25 November 2009
7.5% of the UK's creative businesses hold the key
to employment and economic growth in the sector,
according to new research released today by NESTA
(National Endowment for Science, Technology and
the Arts) in conjunction with Aston University and
the Economic Research Institute of Northern Ireland.
In a speech at the National Creative Industries
Conference, Jonathan Kestenbaum, Chief Executive
of NESTA, painted a picture of great economic growth
potential but also outlined the serious challenges
facing the UK's creative industries in the digital
Jonathan Kestenbaum said:
'Just a handful of creative businesses were responsible
for the expansion of Creative Britain between
2005 and 2008. Without them, we would be telling
a story of economic loss not gain.' He also outlined
the challenges facing creative sectors - they
include the need to develop new business models
fit for an increasingly digital world and having
access to finance for innovation and growth.
He continued: 'Creative
businesses have learned that traditional revenue
sources can dry up, in some cases very rapidly,
as a consequence of overseas competition and ever-faster
technological change. If we don't face up to this
threat, then we risk not just the loss of a world-class
creative community, but also damaging our cultural
The analysis of creative
firms, with ten or more employees operating between
2005 and 2008, published today by NESTA, follows
the methodology of the NESTA 'Vital 6% report'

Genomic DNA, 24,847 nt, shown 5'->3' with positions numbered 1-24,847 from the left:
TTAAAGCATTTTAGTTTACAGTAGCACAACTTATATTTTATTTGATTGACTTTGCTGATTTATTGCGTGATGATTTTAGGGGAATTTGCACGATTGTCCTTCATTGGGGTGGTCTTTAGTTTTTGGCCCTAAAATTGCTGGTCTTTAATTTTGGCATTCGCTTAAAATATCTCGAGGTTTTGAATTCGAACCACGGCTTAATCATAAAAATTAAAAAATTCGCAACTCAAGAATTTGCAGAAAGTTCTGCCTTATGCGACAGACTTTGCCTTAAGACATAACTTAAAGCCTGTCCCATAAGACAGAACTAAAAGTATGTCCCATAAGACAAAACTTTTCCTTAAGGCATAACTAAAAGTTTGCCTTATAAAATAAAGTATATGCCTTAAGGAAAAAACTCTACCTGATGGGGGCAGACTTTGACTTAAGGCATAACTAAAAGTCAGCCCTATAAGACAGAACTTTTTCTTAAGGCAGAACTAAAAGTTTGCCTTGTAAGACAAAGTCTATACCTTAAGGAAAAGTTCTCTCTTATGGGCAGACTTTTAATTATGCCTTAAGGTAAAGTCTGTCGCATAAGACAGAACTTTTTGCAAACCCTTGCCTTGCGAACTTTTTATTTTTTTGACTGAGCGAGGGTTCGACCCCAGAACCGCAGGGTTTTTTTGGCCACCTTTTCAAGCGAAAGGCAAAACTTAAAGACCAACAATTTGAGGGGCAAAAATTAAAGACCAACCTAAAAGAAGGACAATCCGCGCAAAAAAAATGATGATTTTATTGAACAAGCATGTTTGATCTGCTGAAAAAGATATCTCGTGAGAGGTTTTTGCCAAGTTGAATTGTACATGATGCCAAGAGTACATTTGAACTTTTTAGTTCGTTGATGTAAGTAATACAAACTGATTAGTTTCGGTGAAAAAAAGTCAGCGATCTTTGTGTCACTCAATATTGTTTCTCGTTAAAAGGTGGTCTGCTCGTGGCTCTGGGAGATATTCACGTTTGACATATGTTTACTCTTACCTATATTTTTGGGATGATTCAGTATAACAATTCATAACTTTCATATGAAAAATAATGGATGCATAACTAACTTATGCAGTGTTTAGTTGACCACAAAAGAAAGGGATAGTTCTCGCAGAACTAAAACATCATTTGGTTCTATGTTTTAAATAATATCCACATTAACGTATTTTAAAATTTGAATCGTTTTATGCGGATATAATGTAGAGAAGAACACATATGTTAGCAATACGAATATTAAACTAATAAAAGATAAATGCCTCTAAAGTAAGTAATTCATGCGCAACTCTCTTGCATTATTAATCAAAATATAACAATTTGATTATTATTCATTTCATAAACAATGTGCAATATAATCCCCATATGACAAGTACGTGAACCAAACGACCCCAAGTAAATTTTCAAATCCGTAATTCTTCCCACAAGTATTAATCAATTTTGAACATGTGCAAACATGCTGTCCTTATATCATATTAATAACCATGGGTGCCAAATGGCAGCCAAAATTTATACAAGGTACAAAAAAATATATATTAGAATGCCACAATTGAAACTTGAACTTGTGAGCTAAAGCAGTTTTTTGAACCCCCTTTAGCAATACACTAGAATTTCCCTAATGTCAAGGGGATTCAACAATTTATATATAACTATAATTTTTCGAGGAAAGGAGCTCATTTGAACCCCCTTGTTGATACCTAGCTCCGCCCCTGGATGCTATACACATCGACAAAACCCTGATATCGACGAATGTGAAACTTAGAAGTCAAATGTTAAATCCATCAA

published in October. It also reveals:
- Whilst 6 per cent of all
UK companies above 10 employees are classed
as high-growth2, the creative industries boast
7.5 per cent.
- 15.7 per cent of Architecture
businesses are classed as high-growth. This
is above average for the sector overall although
this may have been driven by a surge in the
construction sector between 2005 and 2008.
- 8.4 per cent of Software,
Computer Games and Electronic Publishing businesses
above 10 employees are classed as high-growth.
45.3% of all high growth creative firms are
in this sector.
- The Publishing sub-sector
showed a smaller share of high-growth firms,
with only 4.9 per cent.
- London and the South East
are home to the majority of high-growth creative
firms (66.2 per cent of all high-growth creative
firms are located in these two regions).
- London, Scotland and Yorkshire
and Humber present above average proportions
of high-growth firms as a share of their total
number of creative firms above 10 employees
(the respective percentages are 9 per cent,
8.5 per cent and 8.5 per cent).
NESTA is the largest independent
endowment in the UK. Its mission is to support
innovation to drive economic recovery and solve
some of the UK's major social challenges. NESTA
is a world leader in its field and is in a unique
position to support and promote innovation through
a blend of practical programmes, policy and research
and investment in early-stage companies.
About the creative industries
- The creative industries
currently make up 6.4% of the economy and has
been growing at 4% a year (the UK has the largest
creative sector in the world relative to GDP).
- Including those working
in related creative occupations, the creative
economy employs just under 2 million people
in the UK. Within this, just over 1.1 million
are employed in the creative industries themselves.
- Earlier this year NESTA
forecast that the creative industries in the
UK will grow on average by 4% over the next
5 years (more than double the rate of the rest
of the economy), generating £85bn in Gross
Value Added (up from £59 billion). By
2013, the sector is expected to employ 1.3million
people, likely to be more than the financial
- By 2013, there may be
as many as 180,000 creative businesses in the
sector, compared to the current 148,000.